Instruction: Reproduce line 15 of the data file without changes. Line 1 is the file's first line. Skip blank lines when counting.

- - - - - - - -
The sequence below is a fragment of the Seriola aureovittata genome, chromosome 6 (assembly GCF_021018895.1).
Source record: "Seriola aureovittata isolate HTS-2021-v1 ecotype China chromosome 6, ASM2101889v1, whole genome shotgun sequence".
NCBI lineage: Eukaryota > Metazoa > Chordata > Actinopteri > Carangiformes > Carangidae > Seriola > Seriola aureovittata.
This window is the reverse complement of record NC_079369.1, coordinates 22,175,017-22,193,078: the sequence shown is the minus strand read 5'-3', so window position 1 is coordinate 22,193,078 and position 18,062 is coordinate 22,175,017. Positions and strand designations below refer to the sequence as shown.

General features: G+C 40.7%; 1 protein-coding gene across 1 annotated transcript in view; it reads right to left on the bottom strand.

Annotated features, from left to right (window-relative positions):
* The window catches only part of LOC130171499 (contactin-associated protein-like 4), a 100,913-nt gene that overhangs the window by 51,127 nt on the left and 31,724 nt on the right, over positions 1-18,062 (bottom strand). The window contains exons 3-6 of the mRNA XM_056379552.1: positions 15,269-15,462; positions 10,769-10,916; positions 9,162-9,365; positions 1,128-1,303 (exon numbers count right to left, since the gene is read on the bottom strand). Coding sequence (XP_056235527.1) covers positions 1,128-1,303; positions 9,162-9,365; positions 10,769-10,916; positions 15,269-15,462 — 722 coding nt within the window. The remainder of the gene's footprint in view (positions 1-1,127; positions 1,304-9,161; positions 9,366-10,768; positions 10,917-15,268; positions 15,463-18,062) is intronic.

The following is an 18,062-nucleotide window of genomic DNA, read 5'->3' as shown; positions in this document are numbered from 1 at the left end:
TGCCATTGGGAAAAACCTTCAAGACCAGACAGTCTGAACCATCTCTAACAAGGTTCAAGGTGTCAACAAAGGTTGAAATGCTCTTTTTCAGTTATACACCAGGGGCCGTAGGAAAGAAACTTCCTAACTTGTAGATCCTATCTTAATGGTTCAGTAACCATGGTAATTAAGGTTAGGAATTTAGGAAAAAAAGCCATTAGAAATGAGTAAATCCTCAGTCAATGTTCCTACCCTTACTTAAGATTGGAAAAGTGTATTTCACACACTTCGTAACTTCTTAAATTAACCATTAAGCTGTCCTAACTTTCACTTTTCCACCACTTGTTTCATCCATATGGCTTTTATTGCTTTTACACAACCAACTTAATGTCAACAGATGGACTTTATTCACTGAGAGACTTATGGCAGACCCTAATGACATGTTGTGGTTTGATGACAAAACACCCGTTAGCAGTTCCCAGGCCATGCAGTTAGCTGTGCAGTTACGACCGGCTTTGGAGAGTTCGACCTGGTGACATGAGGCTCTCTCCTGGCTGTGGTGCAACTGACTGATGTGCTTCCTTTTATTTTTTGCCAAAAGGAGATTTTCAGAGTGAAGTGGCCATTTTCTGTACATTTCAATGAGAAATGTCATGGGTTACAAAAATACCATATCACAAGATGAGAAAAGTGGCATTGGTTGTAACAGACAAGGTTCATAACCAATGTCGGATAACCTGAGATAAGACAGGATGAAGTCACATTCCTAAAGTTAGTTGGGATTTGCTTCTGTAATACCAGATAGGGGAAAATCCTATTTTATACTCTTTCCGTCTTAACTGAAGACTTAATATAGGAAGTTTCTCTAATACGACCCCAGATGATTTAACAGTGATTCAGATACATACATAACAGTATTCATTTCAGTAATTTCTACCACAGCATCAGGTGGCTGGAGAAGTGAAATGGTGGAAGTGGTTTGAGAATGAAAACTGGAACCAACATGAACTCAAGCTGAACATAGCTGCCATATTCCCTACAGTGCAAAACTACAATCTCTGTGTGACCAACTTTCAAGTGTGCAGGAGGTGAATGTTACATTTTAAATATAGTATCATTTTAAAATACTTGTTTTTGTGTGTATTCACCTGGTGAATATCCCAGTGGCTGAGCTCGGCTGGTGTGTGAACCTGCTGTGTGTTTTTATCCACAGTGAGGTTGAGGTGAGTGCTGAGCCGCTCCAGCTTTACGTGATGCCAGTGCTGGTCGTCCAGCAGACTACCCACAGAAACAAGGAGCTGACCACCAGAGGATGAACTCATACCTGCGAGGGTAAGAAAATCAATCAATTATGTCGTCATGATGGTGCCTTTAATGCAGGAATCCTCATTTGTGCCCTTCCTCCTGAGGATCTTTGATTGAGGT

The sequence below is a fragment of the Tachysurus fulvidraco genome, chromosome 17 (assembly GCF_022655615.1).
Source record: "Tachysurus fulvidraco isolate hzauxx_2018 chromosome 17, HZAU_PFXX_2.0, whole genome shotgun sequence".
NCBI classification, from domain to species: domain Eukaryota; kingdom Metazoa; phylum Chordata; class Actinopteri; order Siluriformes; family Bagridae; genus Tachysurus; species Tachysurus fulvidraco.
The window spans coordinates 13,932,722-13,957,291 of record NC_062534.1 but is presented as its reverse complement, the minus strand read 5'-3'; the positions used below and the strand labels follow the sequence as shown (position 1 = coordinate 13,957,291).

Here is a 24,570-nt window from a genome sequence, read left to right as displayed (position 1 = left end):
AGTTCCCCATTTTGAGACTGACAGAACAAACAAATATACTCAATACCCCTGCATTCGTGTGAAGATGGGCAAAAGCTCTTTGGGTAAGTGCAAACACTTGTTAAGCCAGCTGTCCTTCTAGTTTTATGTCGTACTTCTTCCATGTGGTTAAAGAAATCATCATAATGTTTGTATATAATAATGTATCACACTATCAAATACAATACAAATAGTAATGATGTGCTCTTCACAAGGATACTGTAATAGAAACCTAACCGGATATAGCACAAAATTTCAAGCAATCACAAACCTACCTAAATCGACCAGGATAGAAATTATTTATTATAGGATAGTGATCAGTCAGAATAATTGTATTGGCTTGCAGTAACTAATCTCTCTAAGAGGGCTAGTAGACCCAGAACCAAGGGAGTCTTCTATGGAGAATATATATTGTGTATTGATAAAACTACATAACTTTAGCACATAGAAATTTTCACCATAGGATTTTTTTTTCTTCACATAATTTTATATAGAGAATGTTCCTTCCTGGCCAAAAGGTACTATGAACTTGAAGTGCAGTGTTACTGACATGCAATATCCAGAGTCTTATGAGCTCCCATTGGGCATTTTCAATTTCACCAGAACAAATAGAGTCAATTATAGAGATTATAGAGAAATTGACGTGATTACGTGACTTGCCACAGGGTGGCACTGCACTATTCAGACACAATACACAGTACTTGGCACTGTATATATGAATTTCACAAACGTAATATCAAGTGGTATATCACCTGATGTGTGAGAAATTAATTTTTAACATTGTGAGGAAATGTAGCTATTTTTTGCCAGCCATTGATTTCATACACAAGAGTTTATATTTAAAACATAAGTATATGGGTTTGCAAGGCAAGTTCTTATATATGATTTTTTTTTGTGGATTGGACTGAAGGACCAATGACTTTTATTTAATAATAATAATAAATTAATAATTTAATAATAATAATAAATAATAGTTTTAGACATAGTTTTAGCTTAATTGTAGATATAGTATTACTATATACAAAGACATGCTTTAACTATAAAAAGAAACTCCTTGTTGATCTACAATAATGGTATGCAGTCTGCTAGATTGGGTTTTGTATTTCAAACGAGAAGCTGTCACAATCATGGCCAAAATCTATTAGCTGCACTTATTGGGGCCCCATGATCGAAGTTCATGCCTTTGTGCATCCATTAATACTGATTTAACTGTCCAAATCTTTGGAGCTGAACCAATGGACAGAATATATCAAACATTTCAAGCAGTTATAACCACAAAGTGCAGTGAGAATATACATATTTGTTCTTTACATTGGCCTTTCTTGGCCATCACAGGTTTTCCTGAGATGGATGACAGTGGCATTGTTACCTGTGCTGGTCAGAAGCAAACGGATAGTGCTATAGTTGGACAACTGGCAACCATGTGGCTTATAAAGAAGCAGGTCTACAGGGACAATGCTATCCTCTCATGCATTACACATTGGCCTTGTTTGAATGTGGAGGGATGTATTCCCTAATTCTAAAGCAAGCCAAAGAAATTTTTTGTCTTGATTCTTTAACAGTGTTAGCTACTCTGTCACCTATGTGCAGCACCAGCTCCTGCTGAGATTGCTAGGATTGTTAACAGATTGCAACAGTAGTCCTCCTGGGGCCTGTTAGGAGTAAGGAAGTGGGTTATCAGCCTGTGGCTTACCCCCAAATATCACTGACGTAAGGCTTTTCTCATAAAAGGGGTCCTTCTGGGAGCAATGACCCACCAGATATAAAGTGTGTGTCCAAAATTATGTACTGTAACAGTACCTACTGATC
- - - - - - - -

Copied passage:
AGTTCCCCATTTTGAGACTGACAGAACAAACAAATATACTCAATACCCCTGCATTCGTGTGAAGATGGGCAAAAGCTCTTTGGGTAAGTGCAAACACTTGTTAAGCCAGCTGTCCTTCTAGTTTTATGTCGTACTTCTTCCATGTGGTTAAAGAAATCATCATAATGTTTGTATATAATAATGTATCACACTATCAAATACAATACAAATAGTAATGATGTGCTCTTCACAAGGATACTGTAATAGAAACCTAACCGGATATAGCACAAAATTTCAAGCAATCACAAACCTACCTAAATCGACCAGGATAGAAATTATTTATTATAGGATAGTGATCAGTCAGAATAATTGTATTGGCTTGCAGTAACTAATCTCTCTAAGAGGGCTAGTAGACCCAGAACCAAGGGAGTCTTCTATGGAGAATATATATTGTGTATTGATAAAACTACATAACTTTAGCACATAGAAATTTTCACCATAGGATTTTTTTTTCTTCACATAATTTTATATAGAGAATGTTCCTTCCTGGCCAAAAGGTACTATGAACTTGAAGTGCAGTGTTACTGACATGCAATATCCAGAGTCTTATGAGCTCCCATTGGGCATTTTCAATTTCACCAGAACAAATAGAGTCAATTATAGAGATTATAGAGAAATTGACGTGATTACGTGACTTGCCACAGGGTGGCACTGCACTATTCAGACACAATACACAGTACTTGGCACTGTATATATGAATTTCACAAACGTAATATCAAGTGGTATATCACCTGATGTGTGAGAAATTAATTTTTAACATTGTGAGGAAATGTAGCTATTTTTTGCCAGCCATTGATTTCATACACAAGAGTTTATATTTAAAACATAAGTATATGGGTTTGCAAGGCAAGTTCTTATATATGATTTTTTTTTGTGGATTGGACTGAAGGACCAATGACTTTTATTTAATAATAATAATAAATTAATAATTTAATAATAATAATAAATAATAGTTTTAGACATAGTTTTAGCTTAATTGTAGATATAGTATTACTATATACAAAGACATGCTTTAACTATAAAAAGAAACTCCTTGTTGATCTACAATAATGGTATGCAGTCTGCTAGATTGGGTTTTGTATTTCAAACGAGAAGCTGTCACAATCATGGCCAAAATCTATTAGCTGCACTTATTGGGGCCCCATGATCGAAGTTCATGCCTTTGTGCATCCATTAATACTGATTTAACTGTCCAAATCTTTGGAGCTGAACCAATGGACAGAATATATCAAACATTTCAAGCAGTTATAACCACAAAGTGCAGTGAGAATATACATATTTGTTCTTTACATTGGCCTTTCTTGGCCATCACAGGTTTTCCTGAGATGGATGACAGTGGCATTGTTACCTGTGCTGGTCAGAAGCAAACGGATAGTGCTATAGTTGGACAACTGGCAACCATGTGGCTTATAAAGAAGCAGGTCTACAGGGACAATGCTATCCTCTCATGCATTACACATTGGCCTTGTTTGAATGTGGAGGGATGTATTCCCTAATTCTAAAGCAAGCCAAAGAAATTTTTTGTCTTGATTCTTTAACAGTGTTAGCTACTCTGTCACCTATGTGCAGCACCAGCTCCTGCTGAGATTGCTAGGATTGTTAACAGATTGCAACAGTAGTCCTCCTGGGGCCTGTTAGGAGTAAGGAAGTGGGTTATCAGCCTGTGGCTTACCCCCAAATATCACTGACGTAAGGCTTTTCTCATAAAAGGGGTCCTTCTGGGAGCAATGACCCACCAGATATAAAGTGTGTGTCCAAAATTATGTACTGTAACAGTACCTACTGATC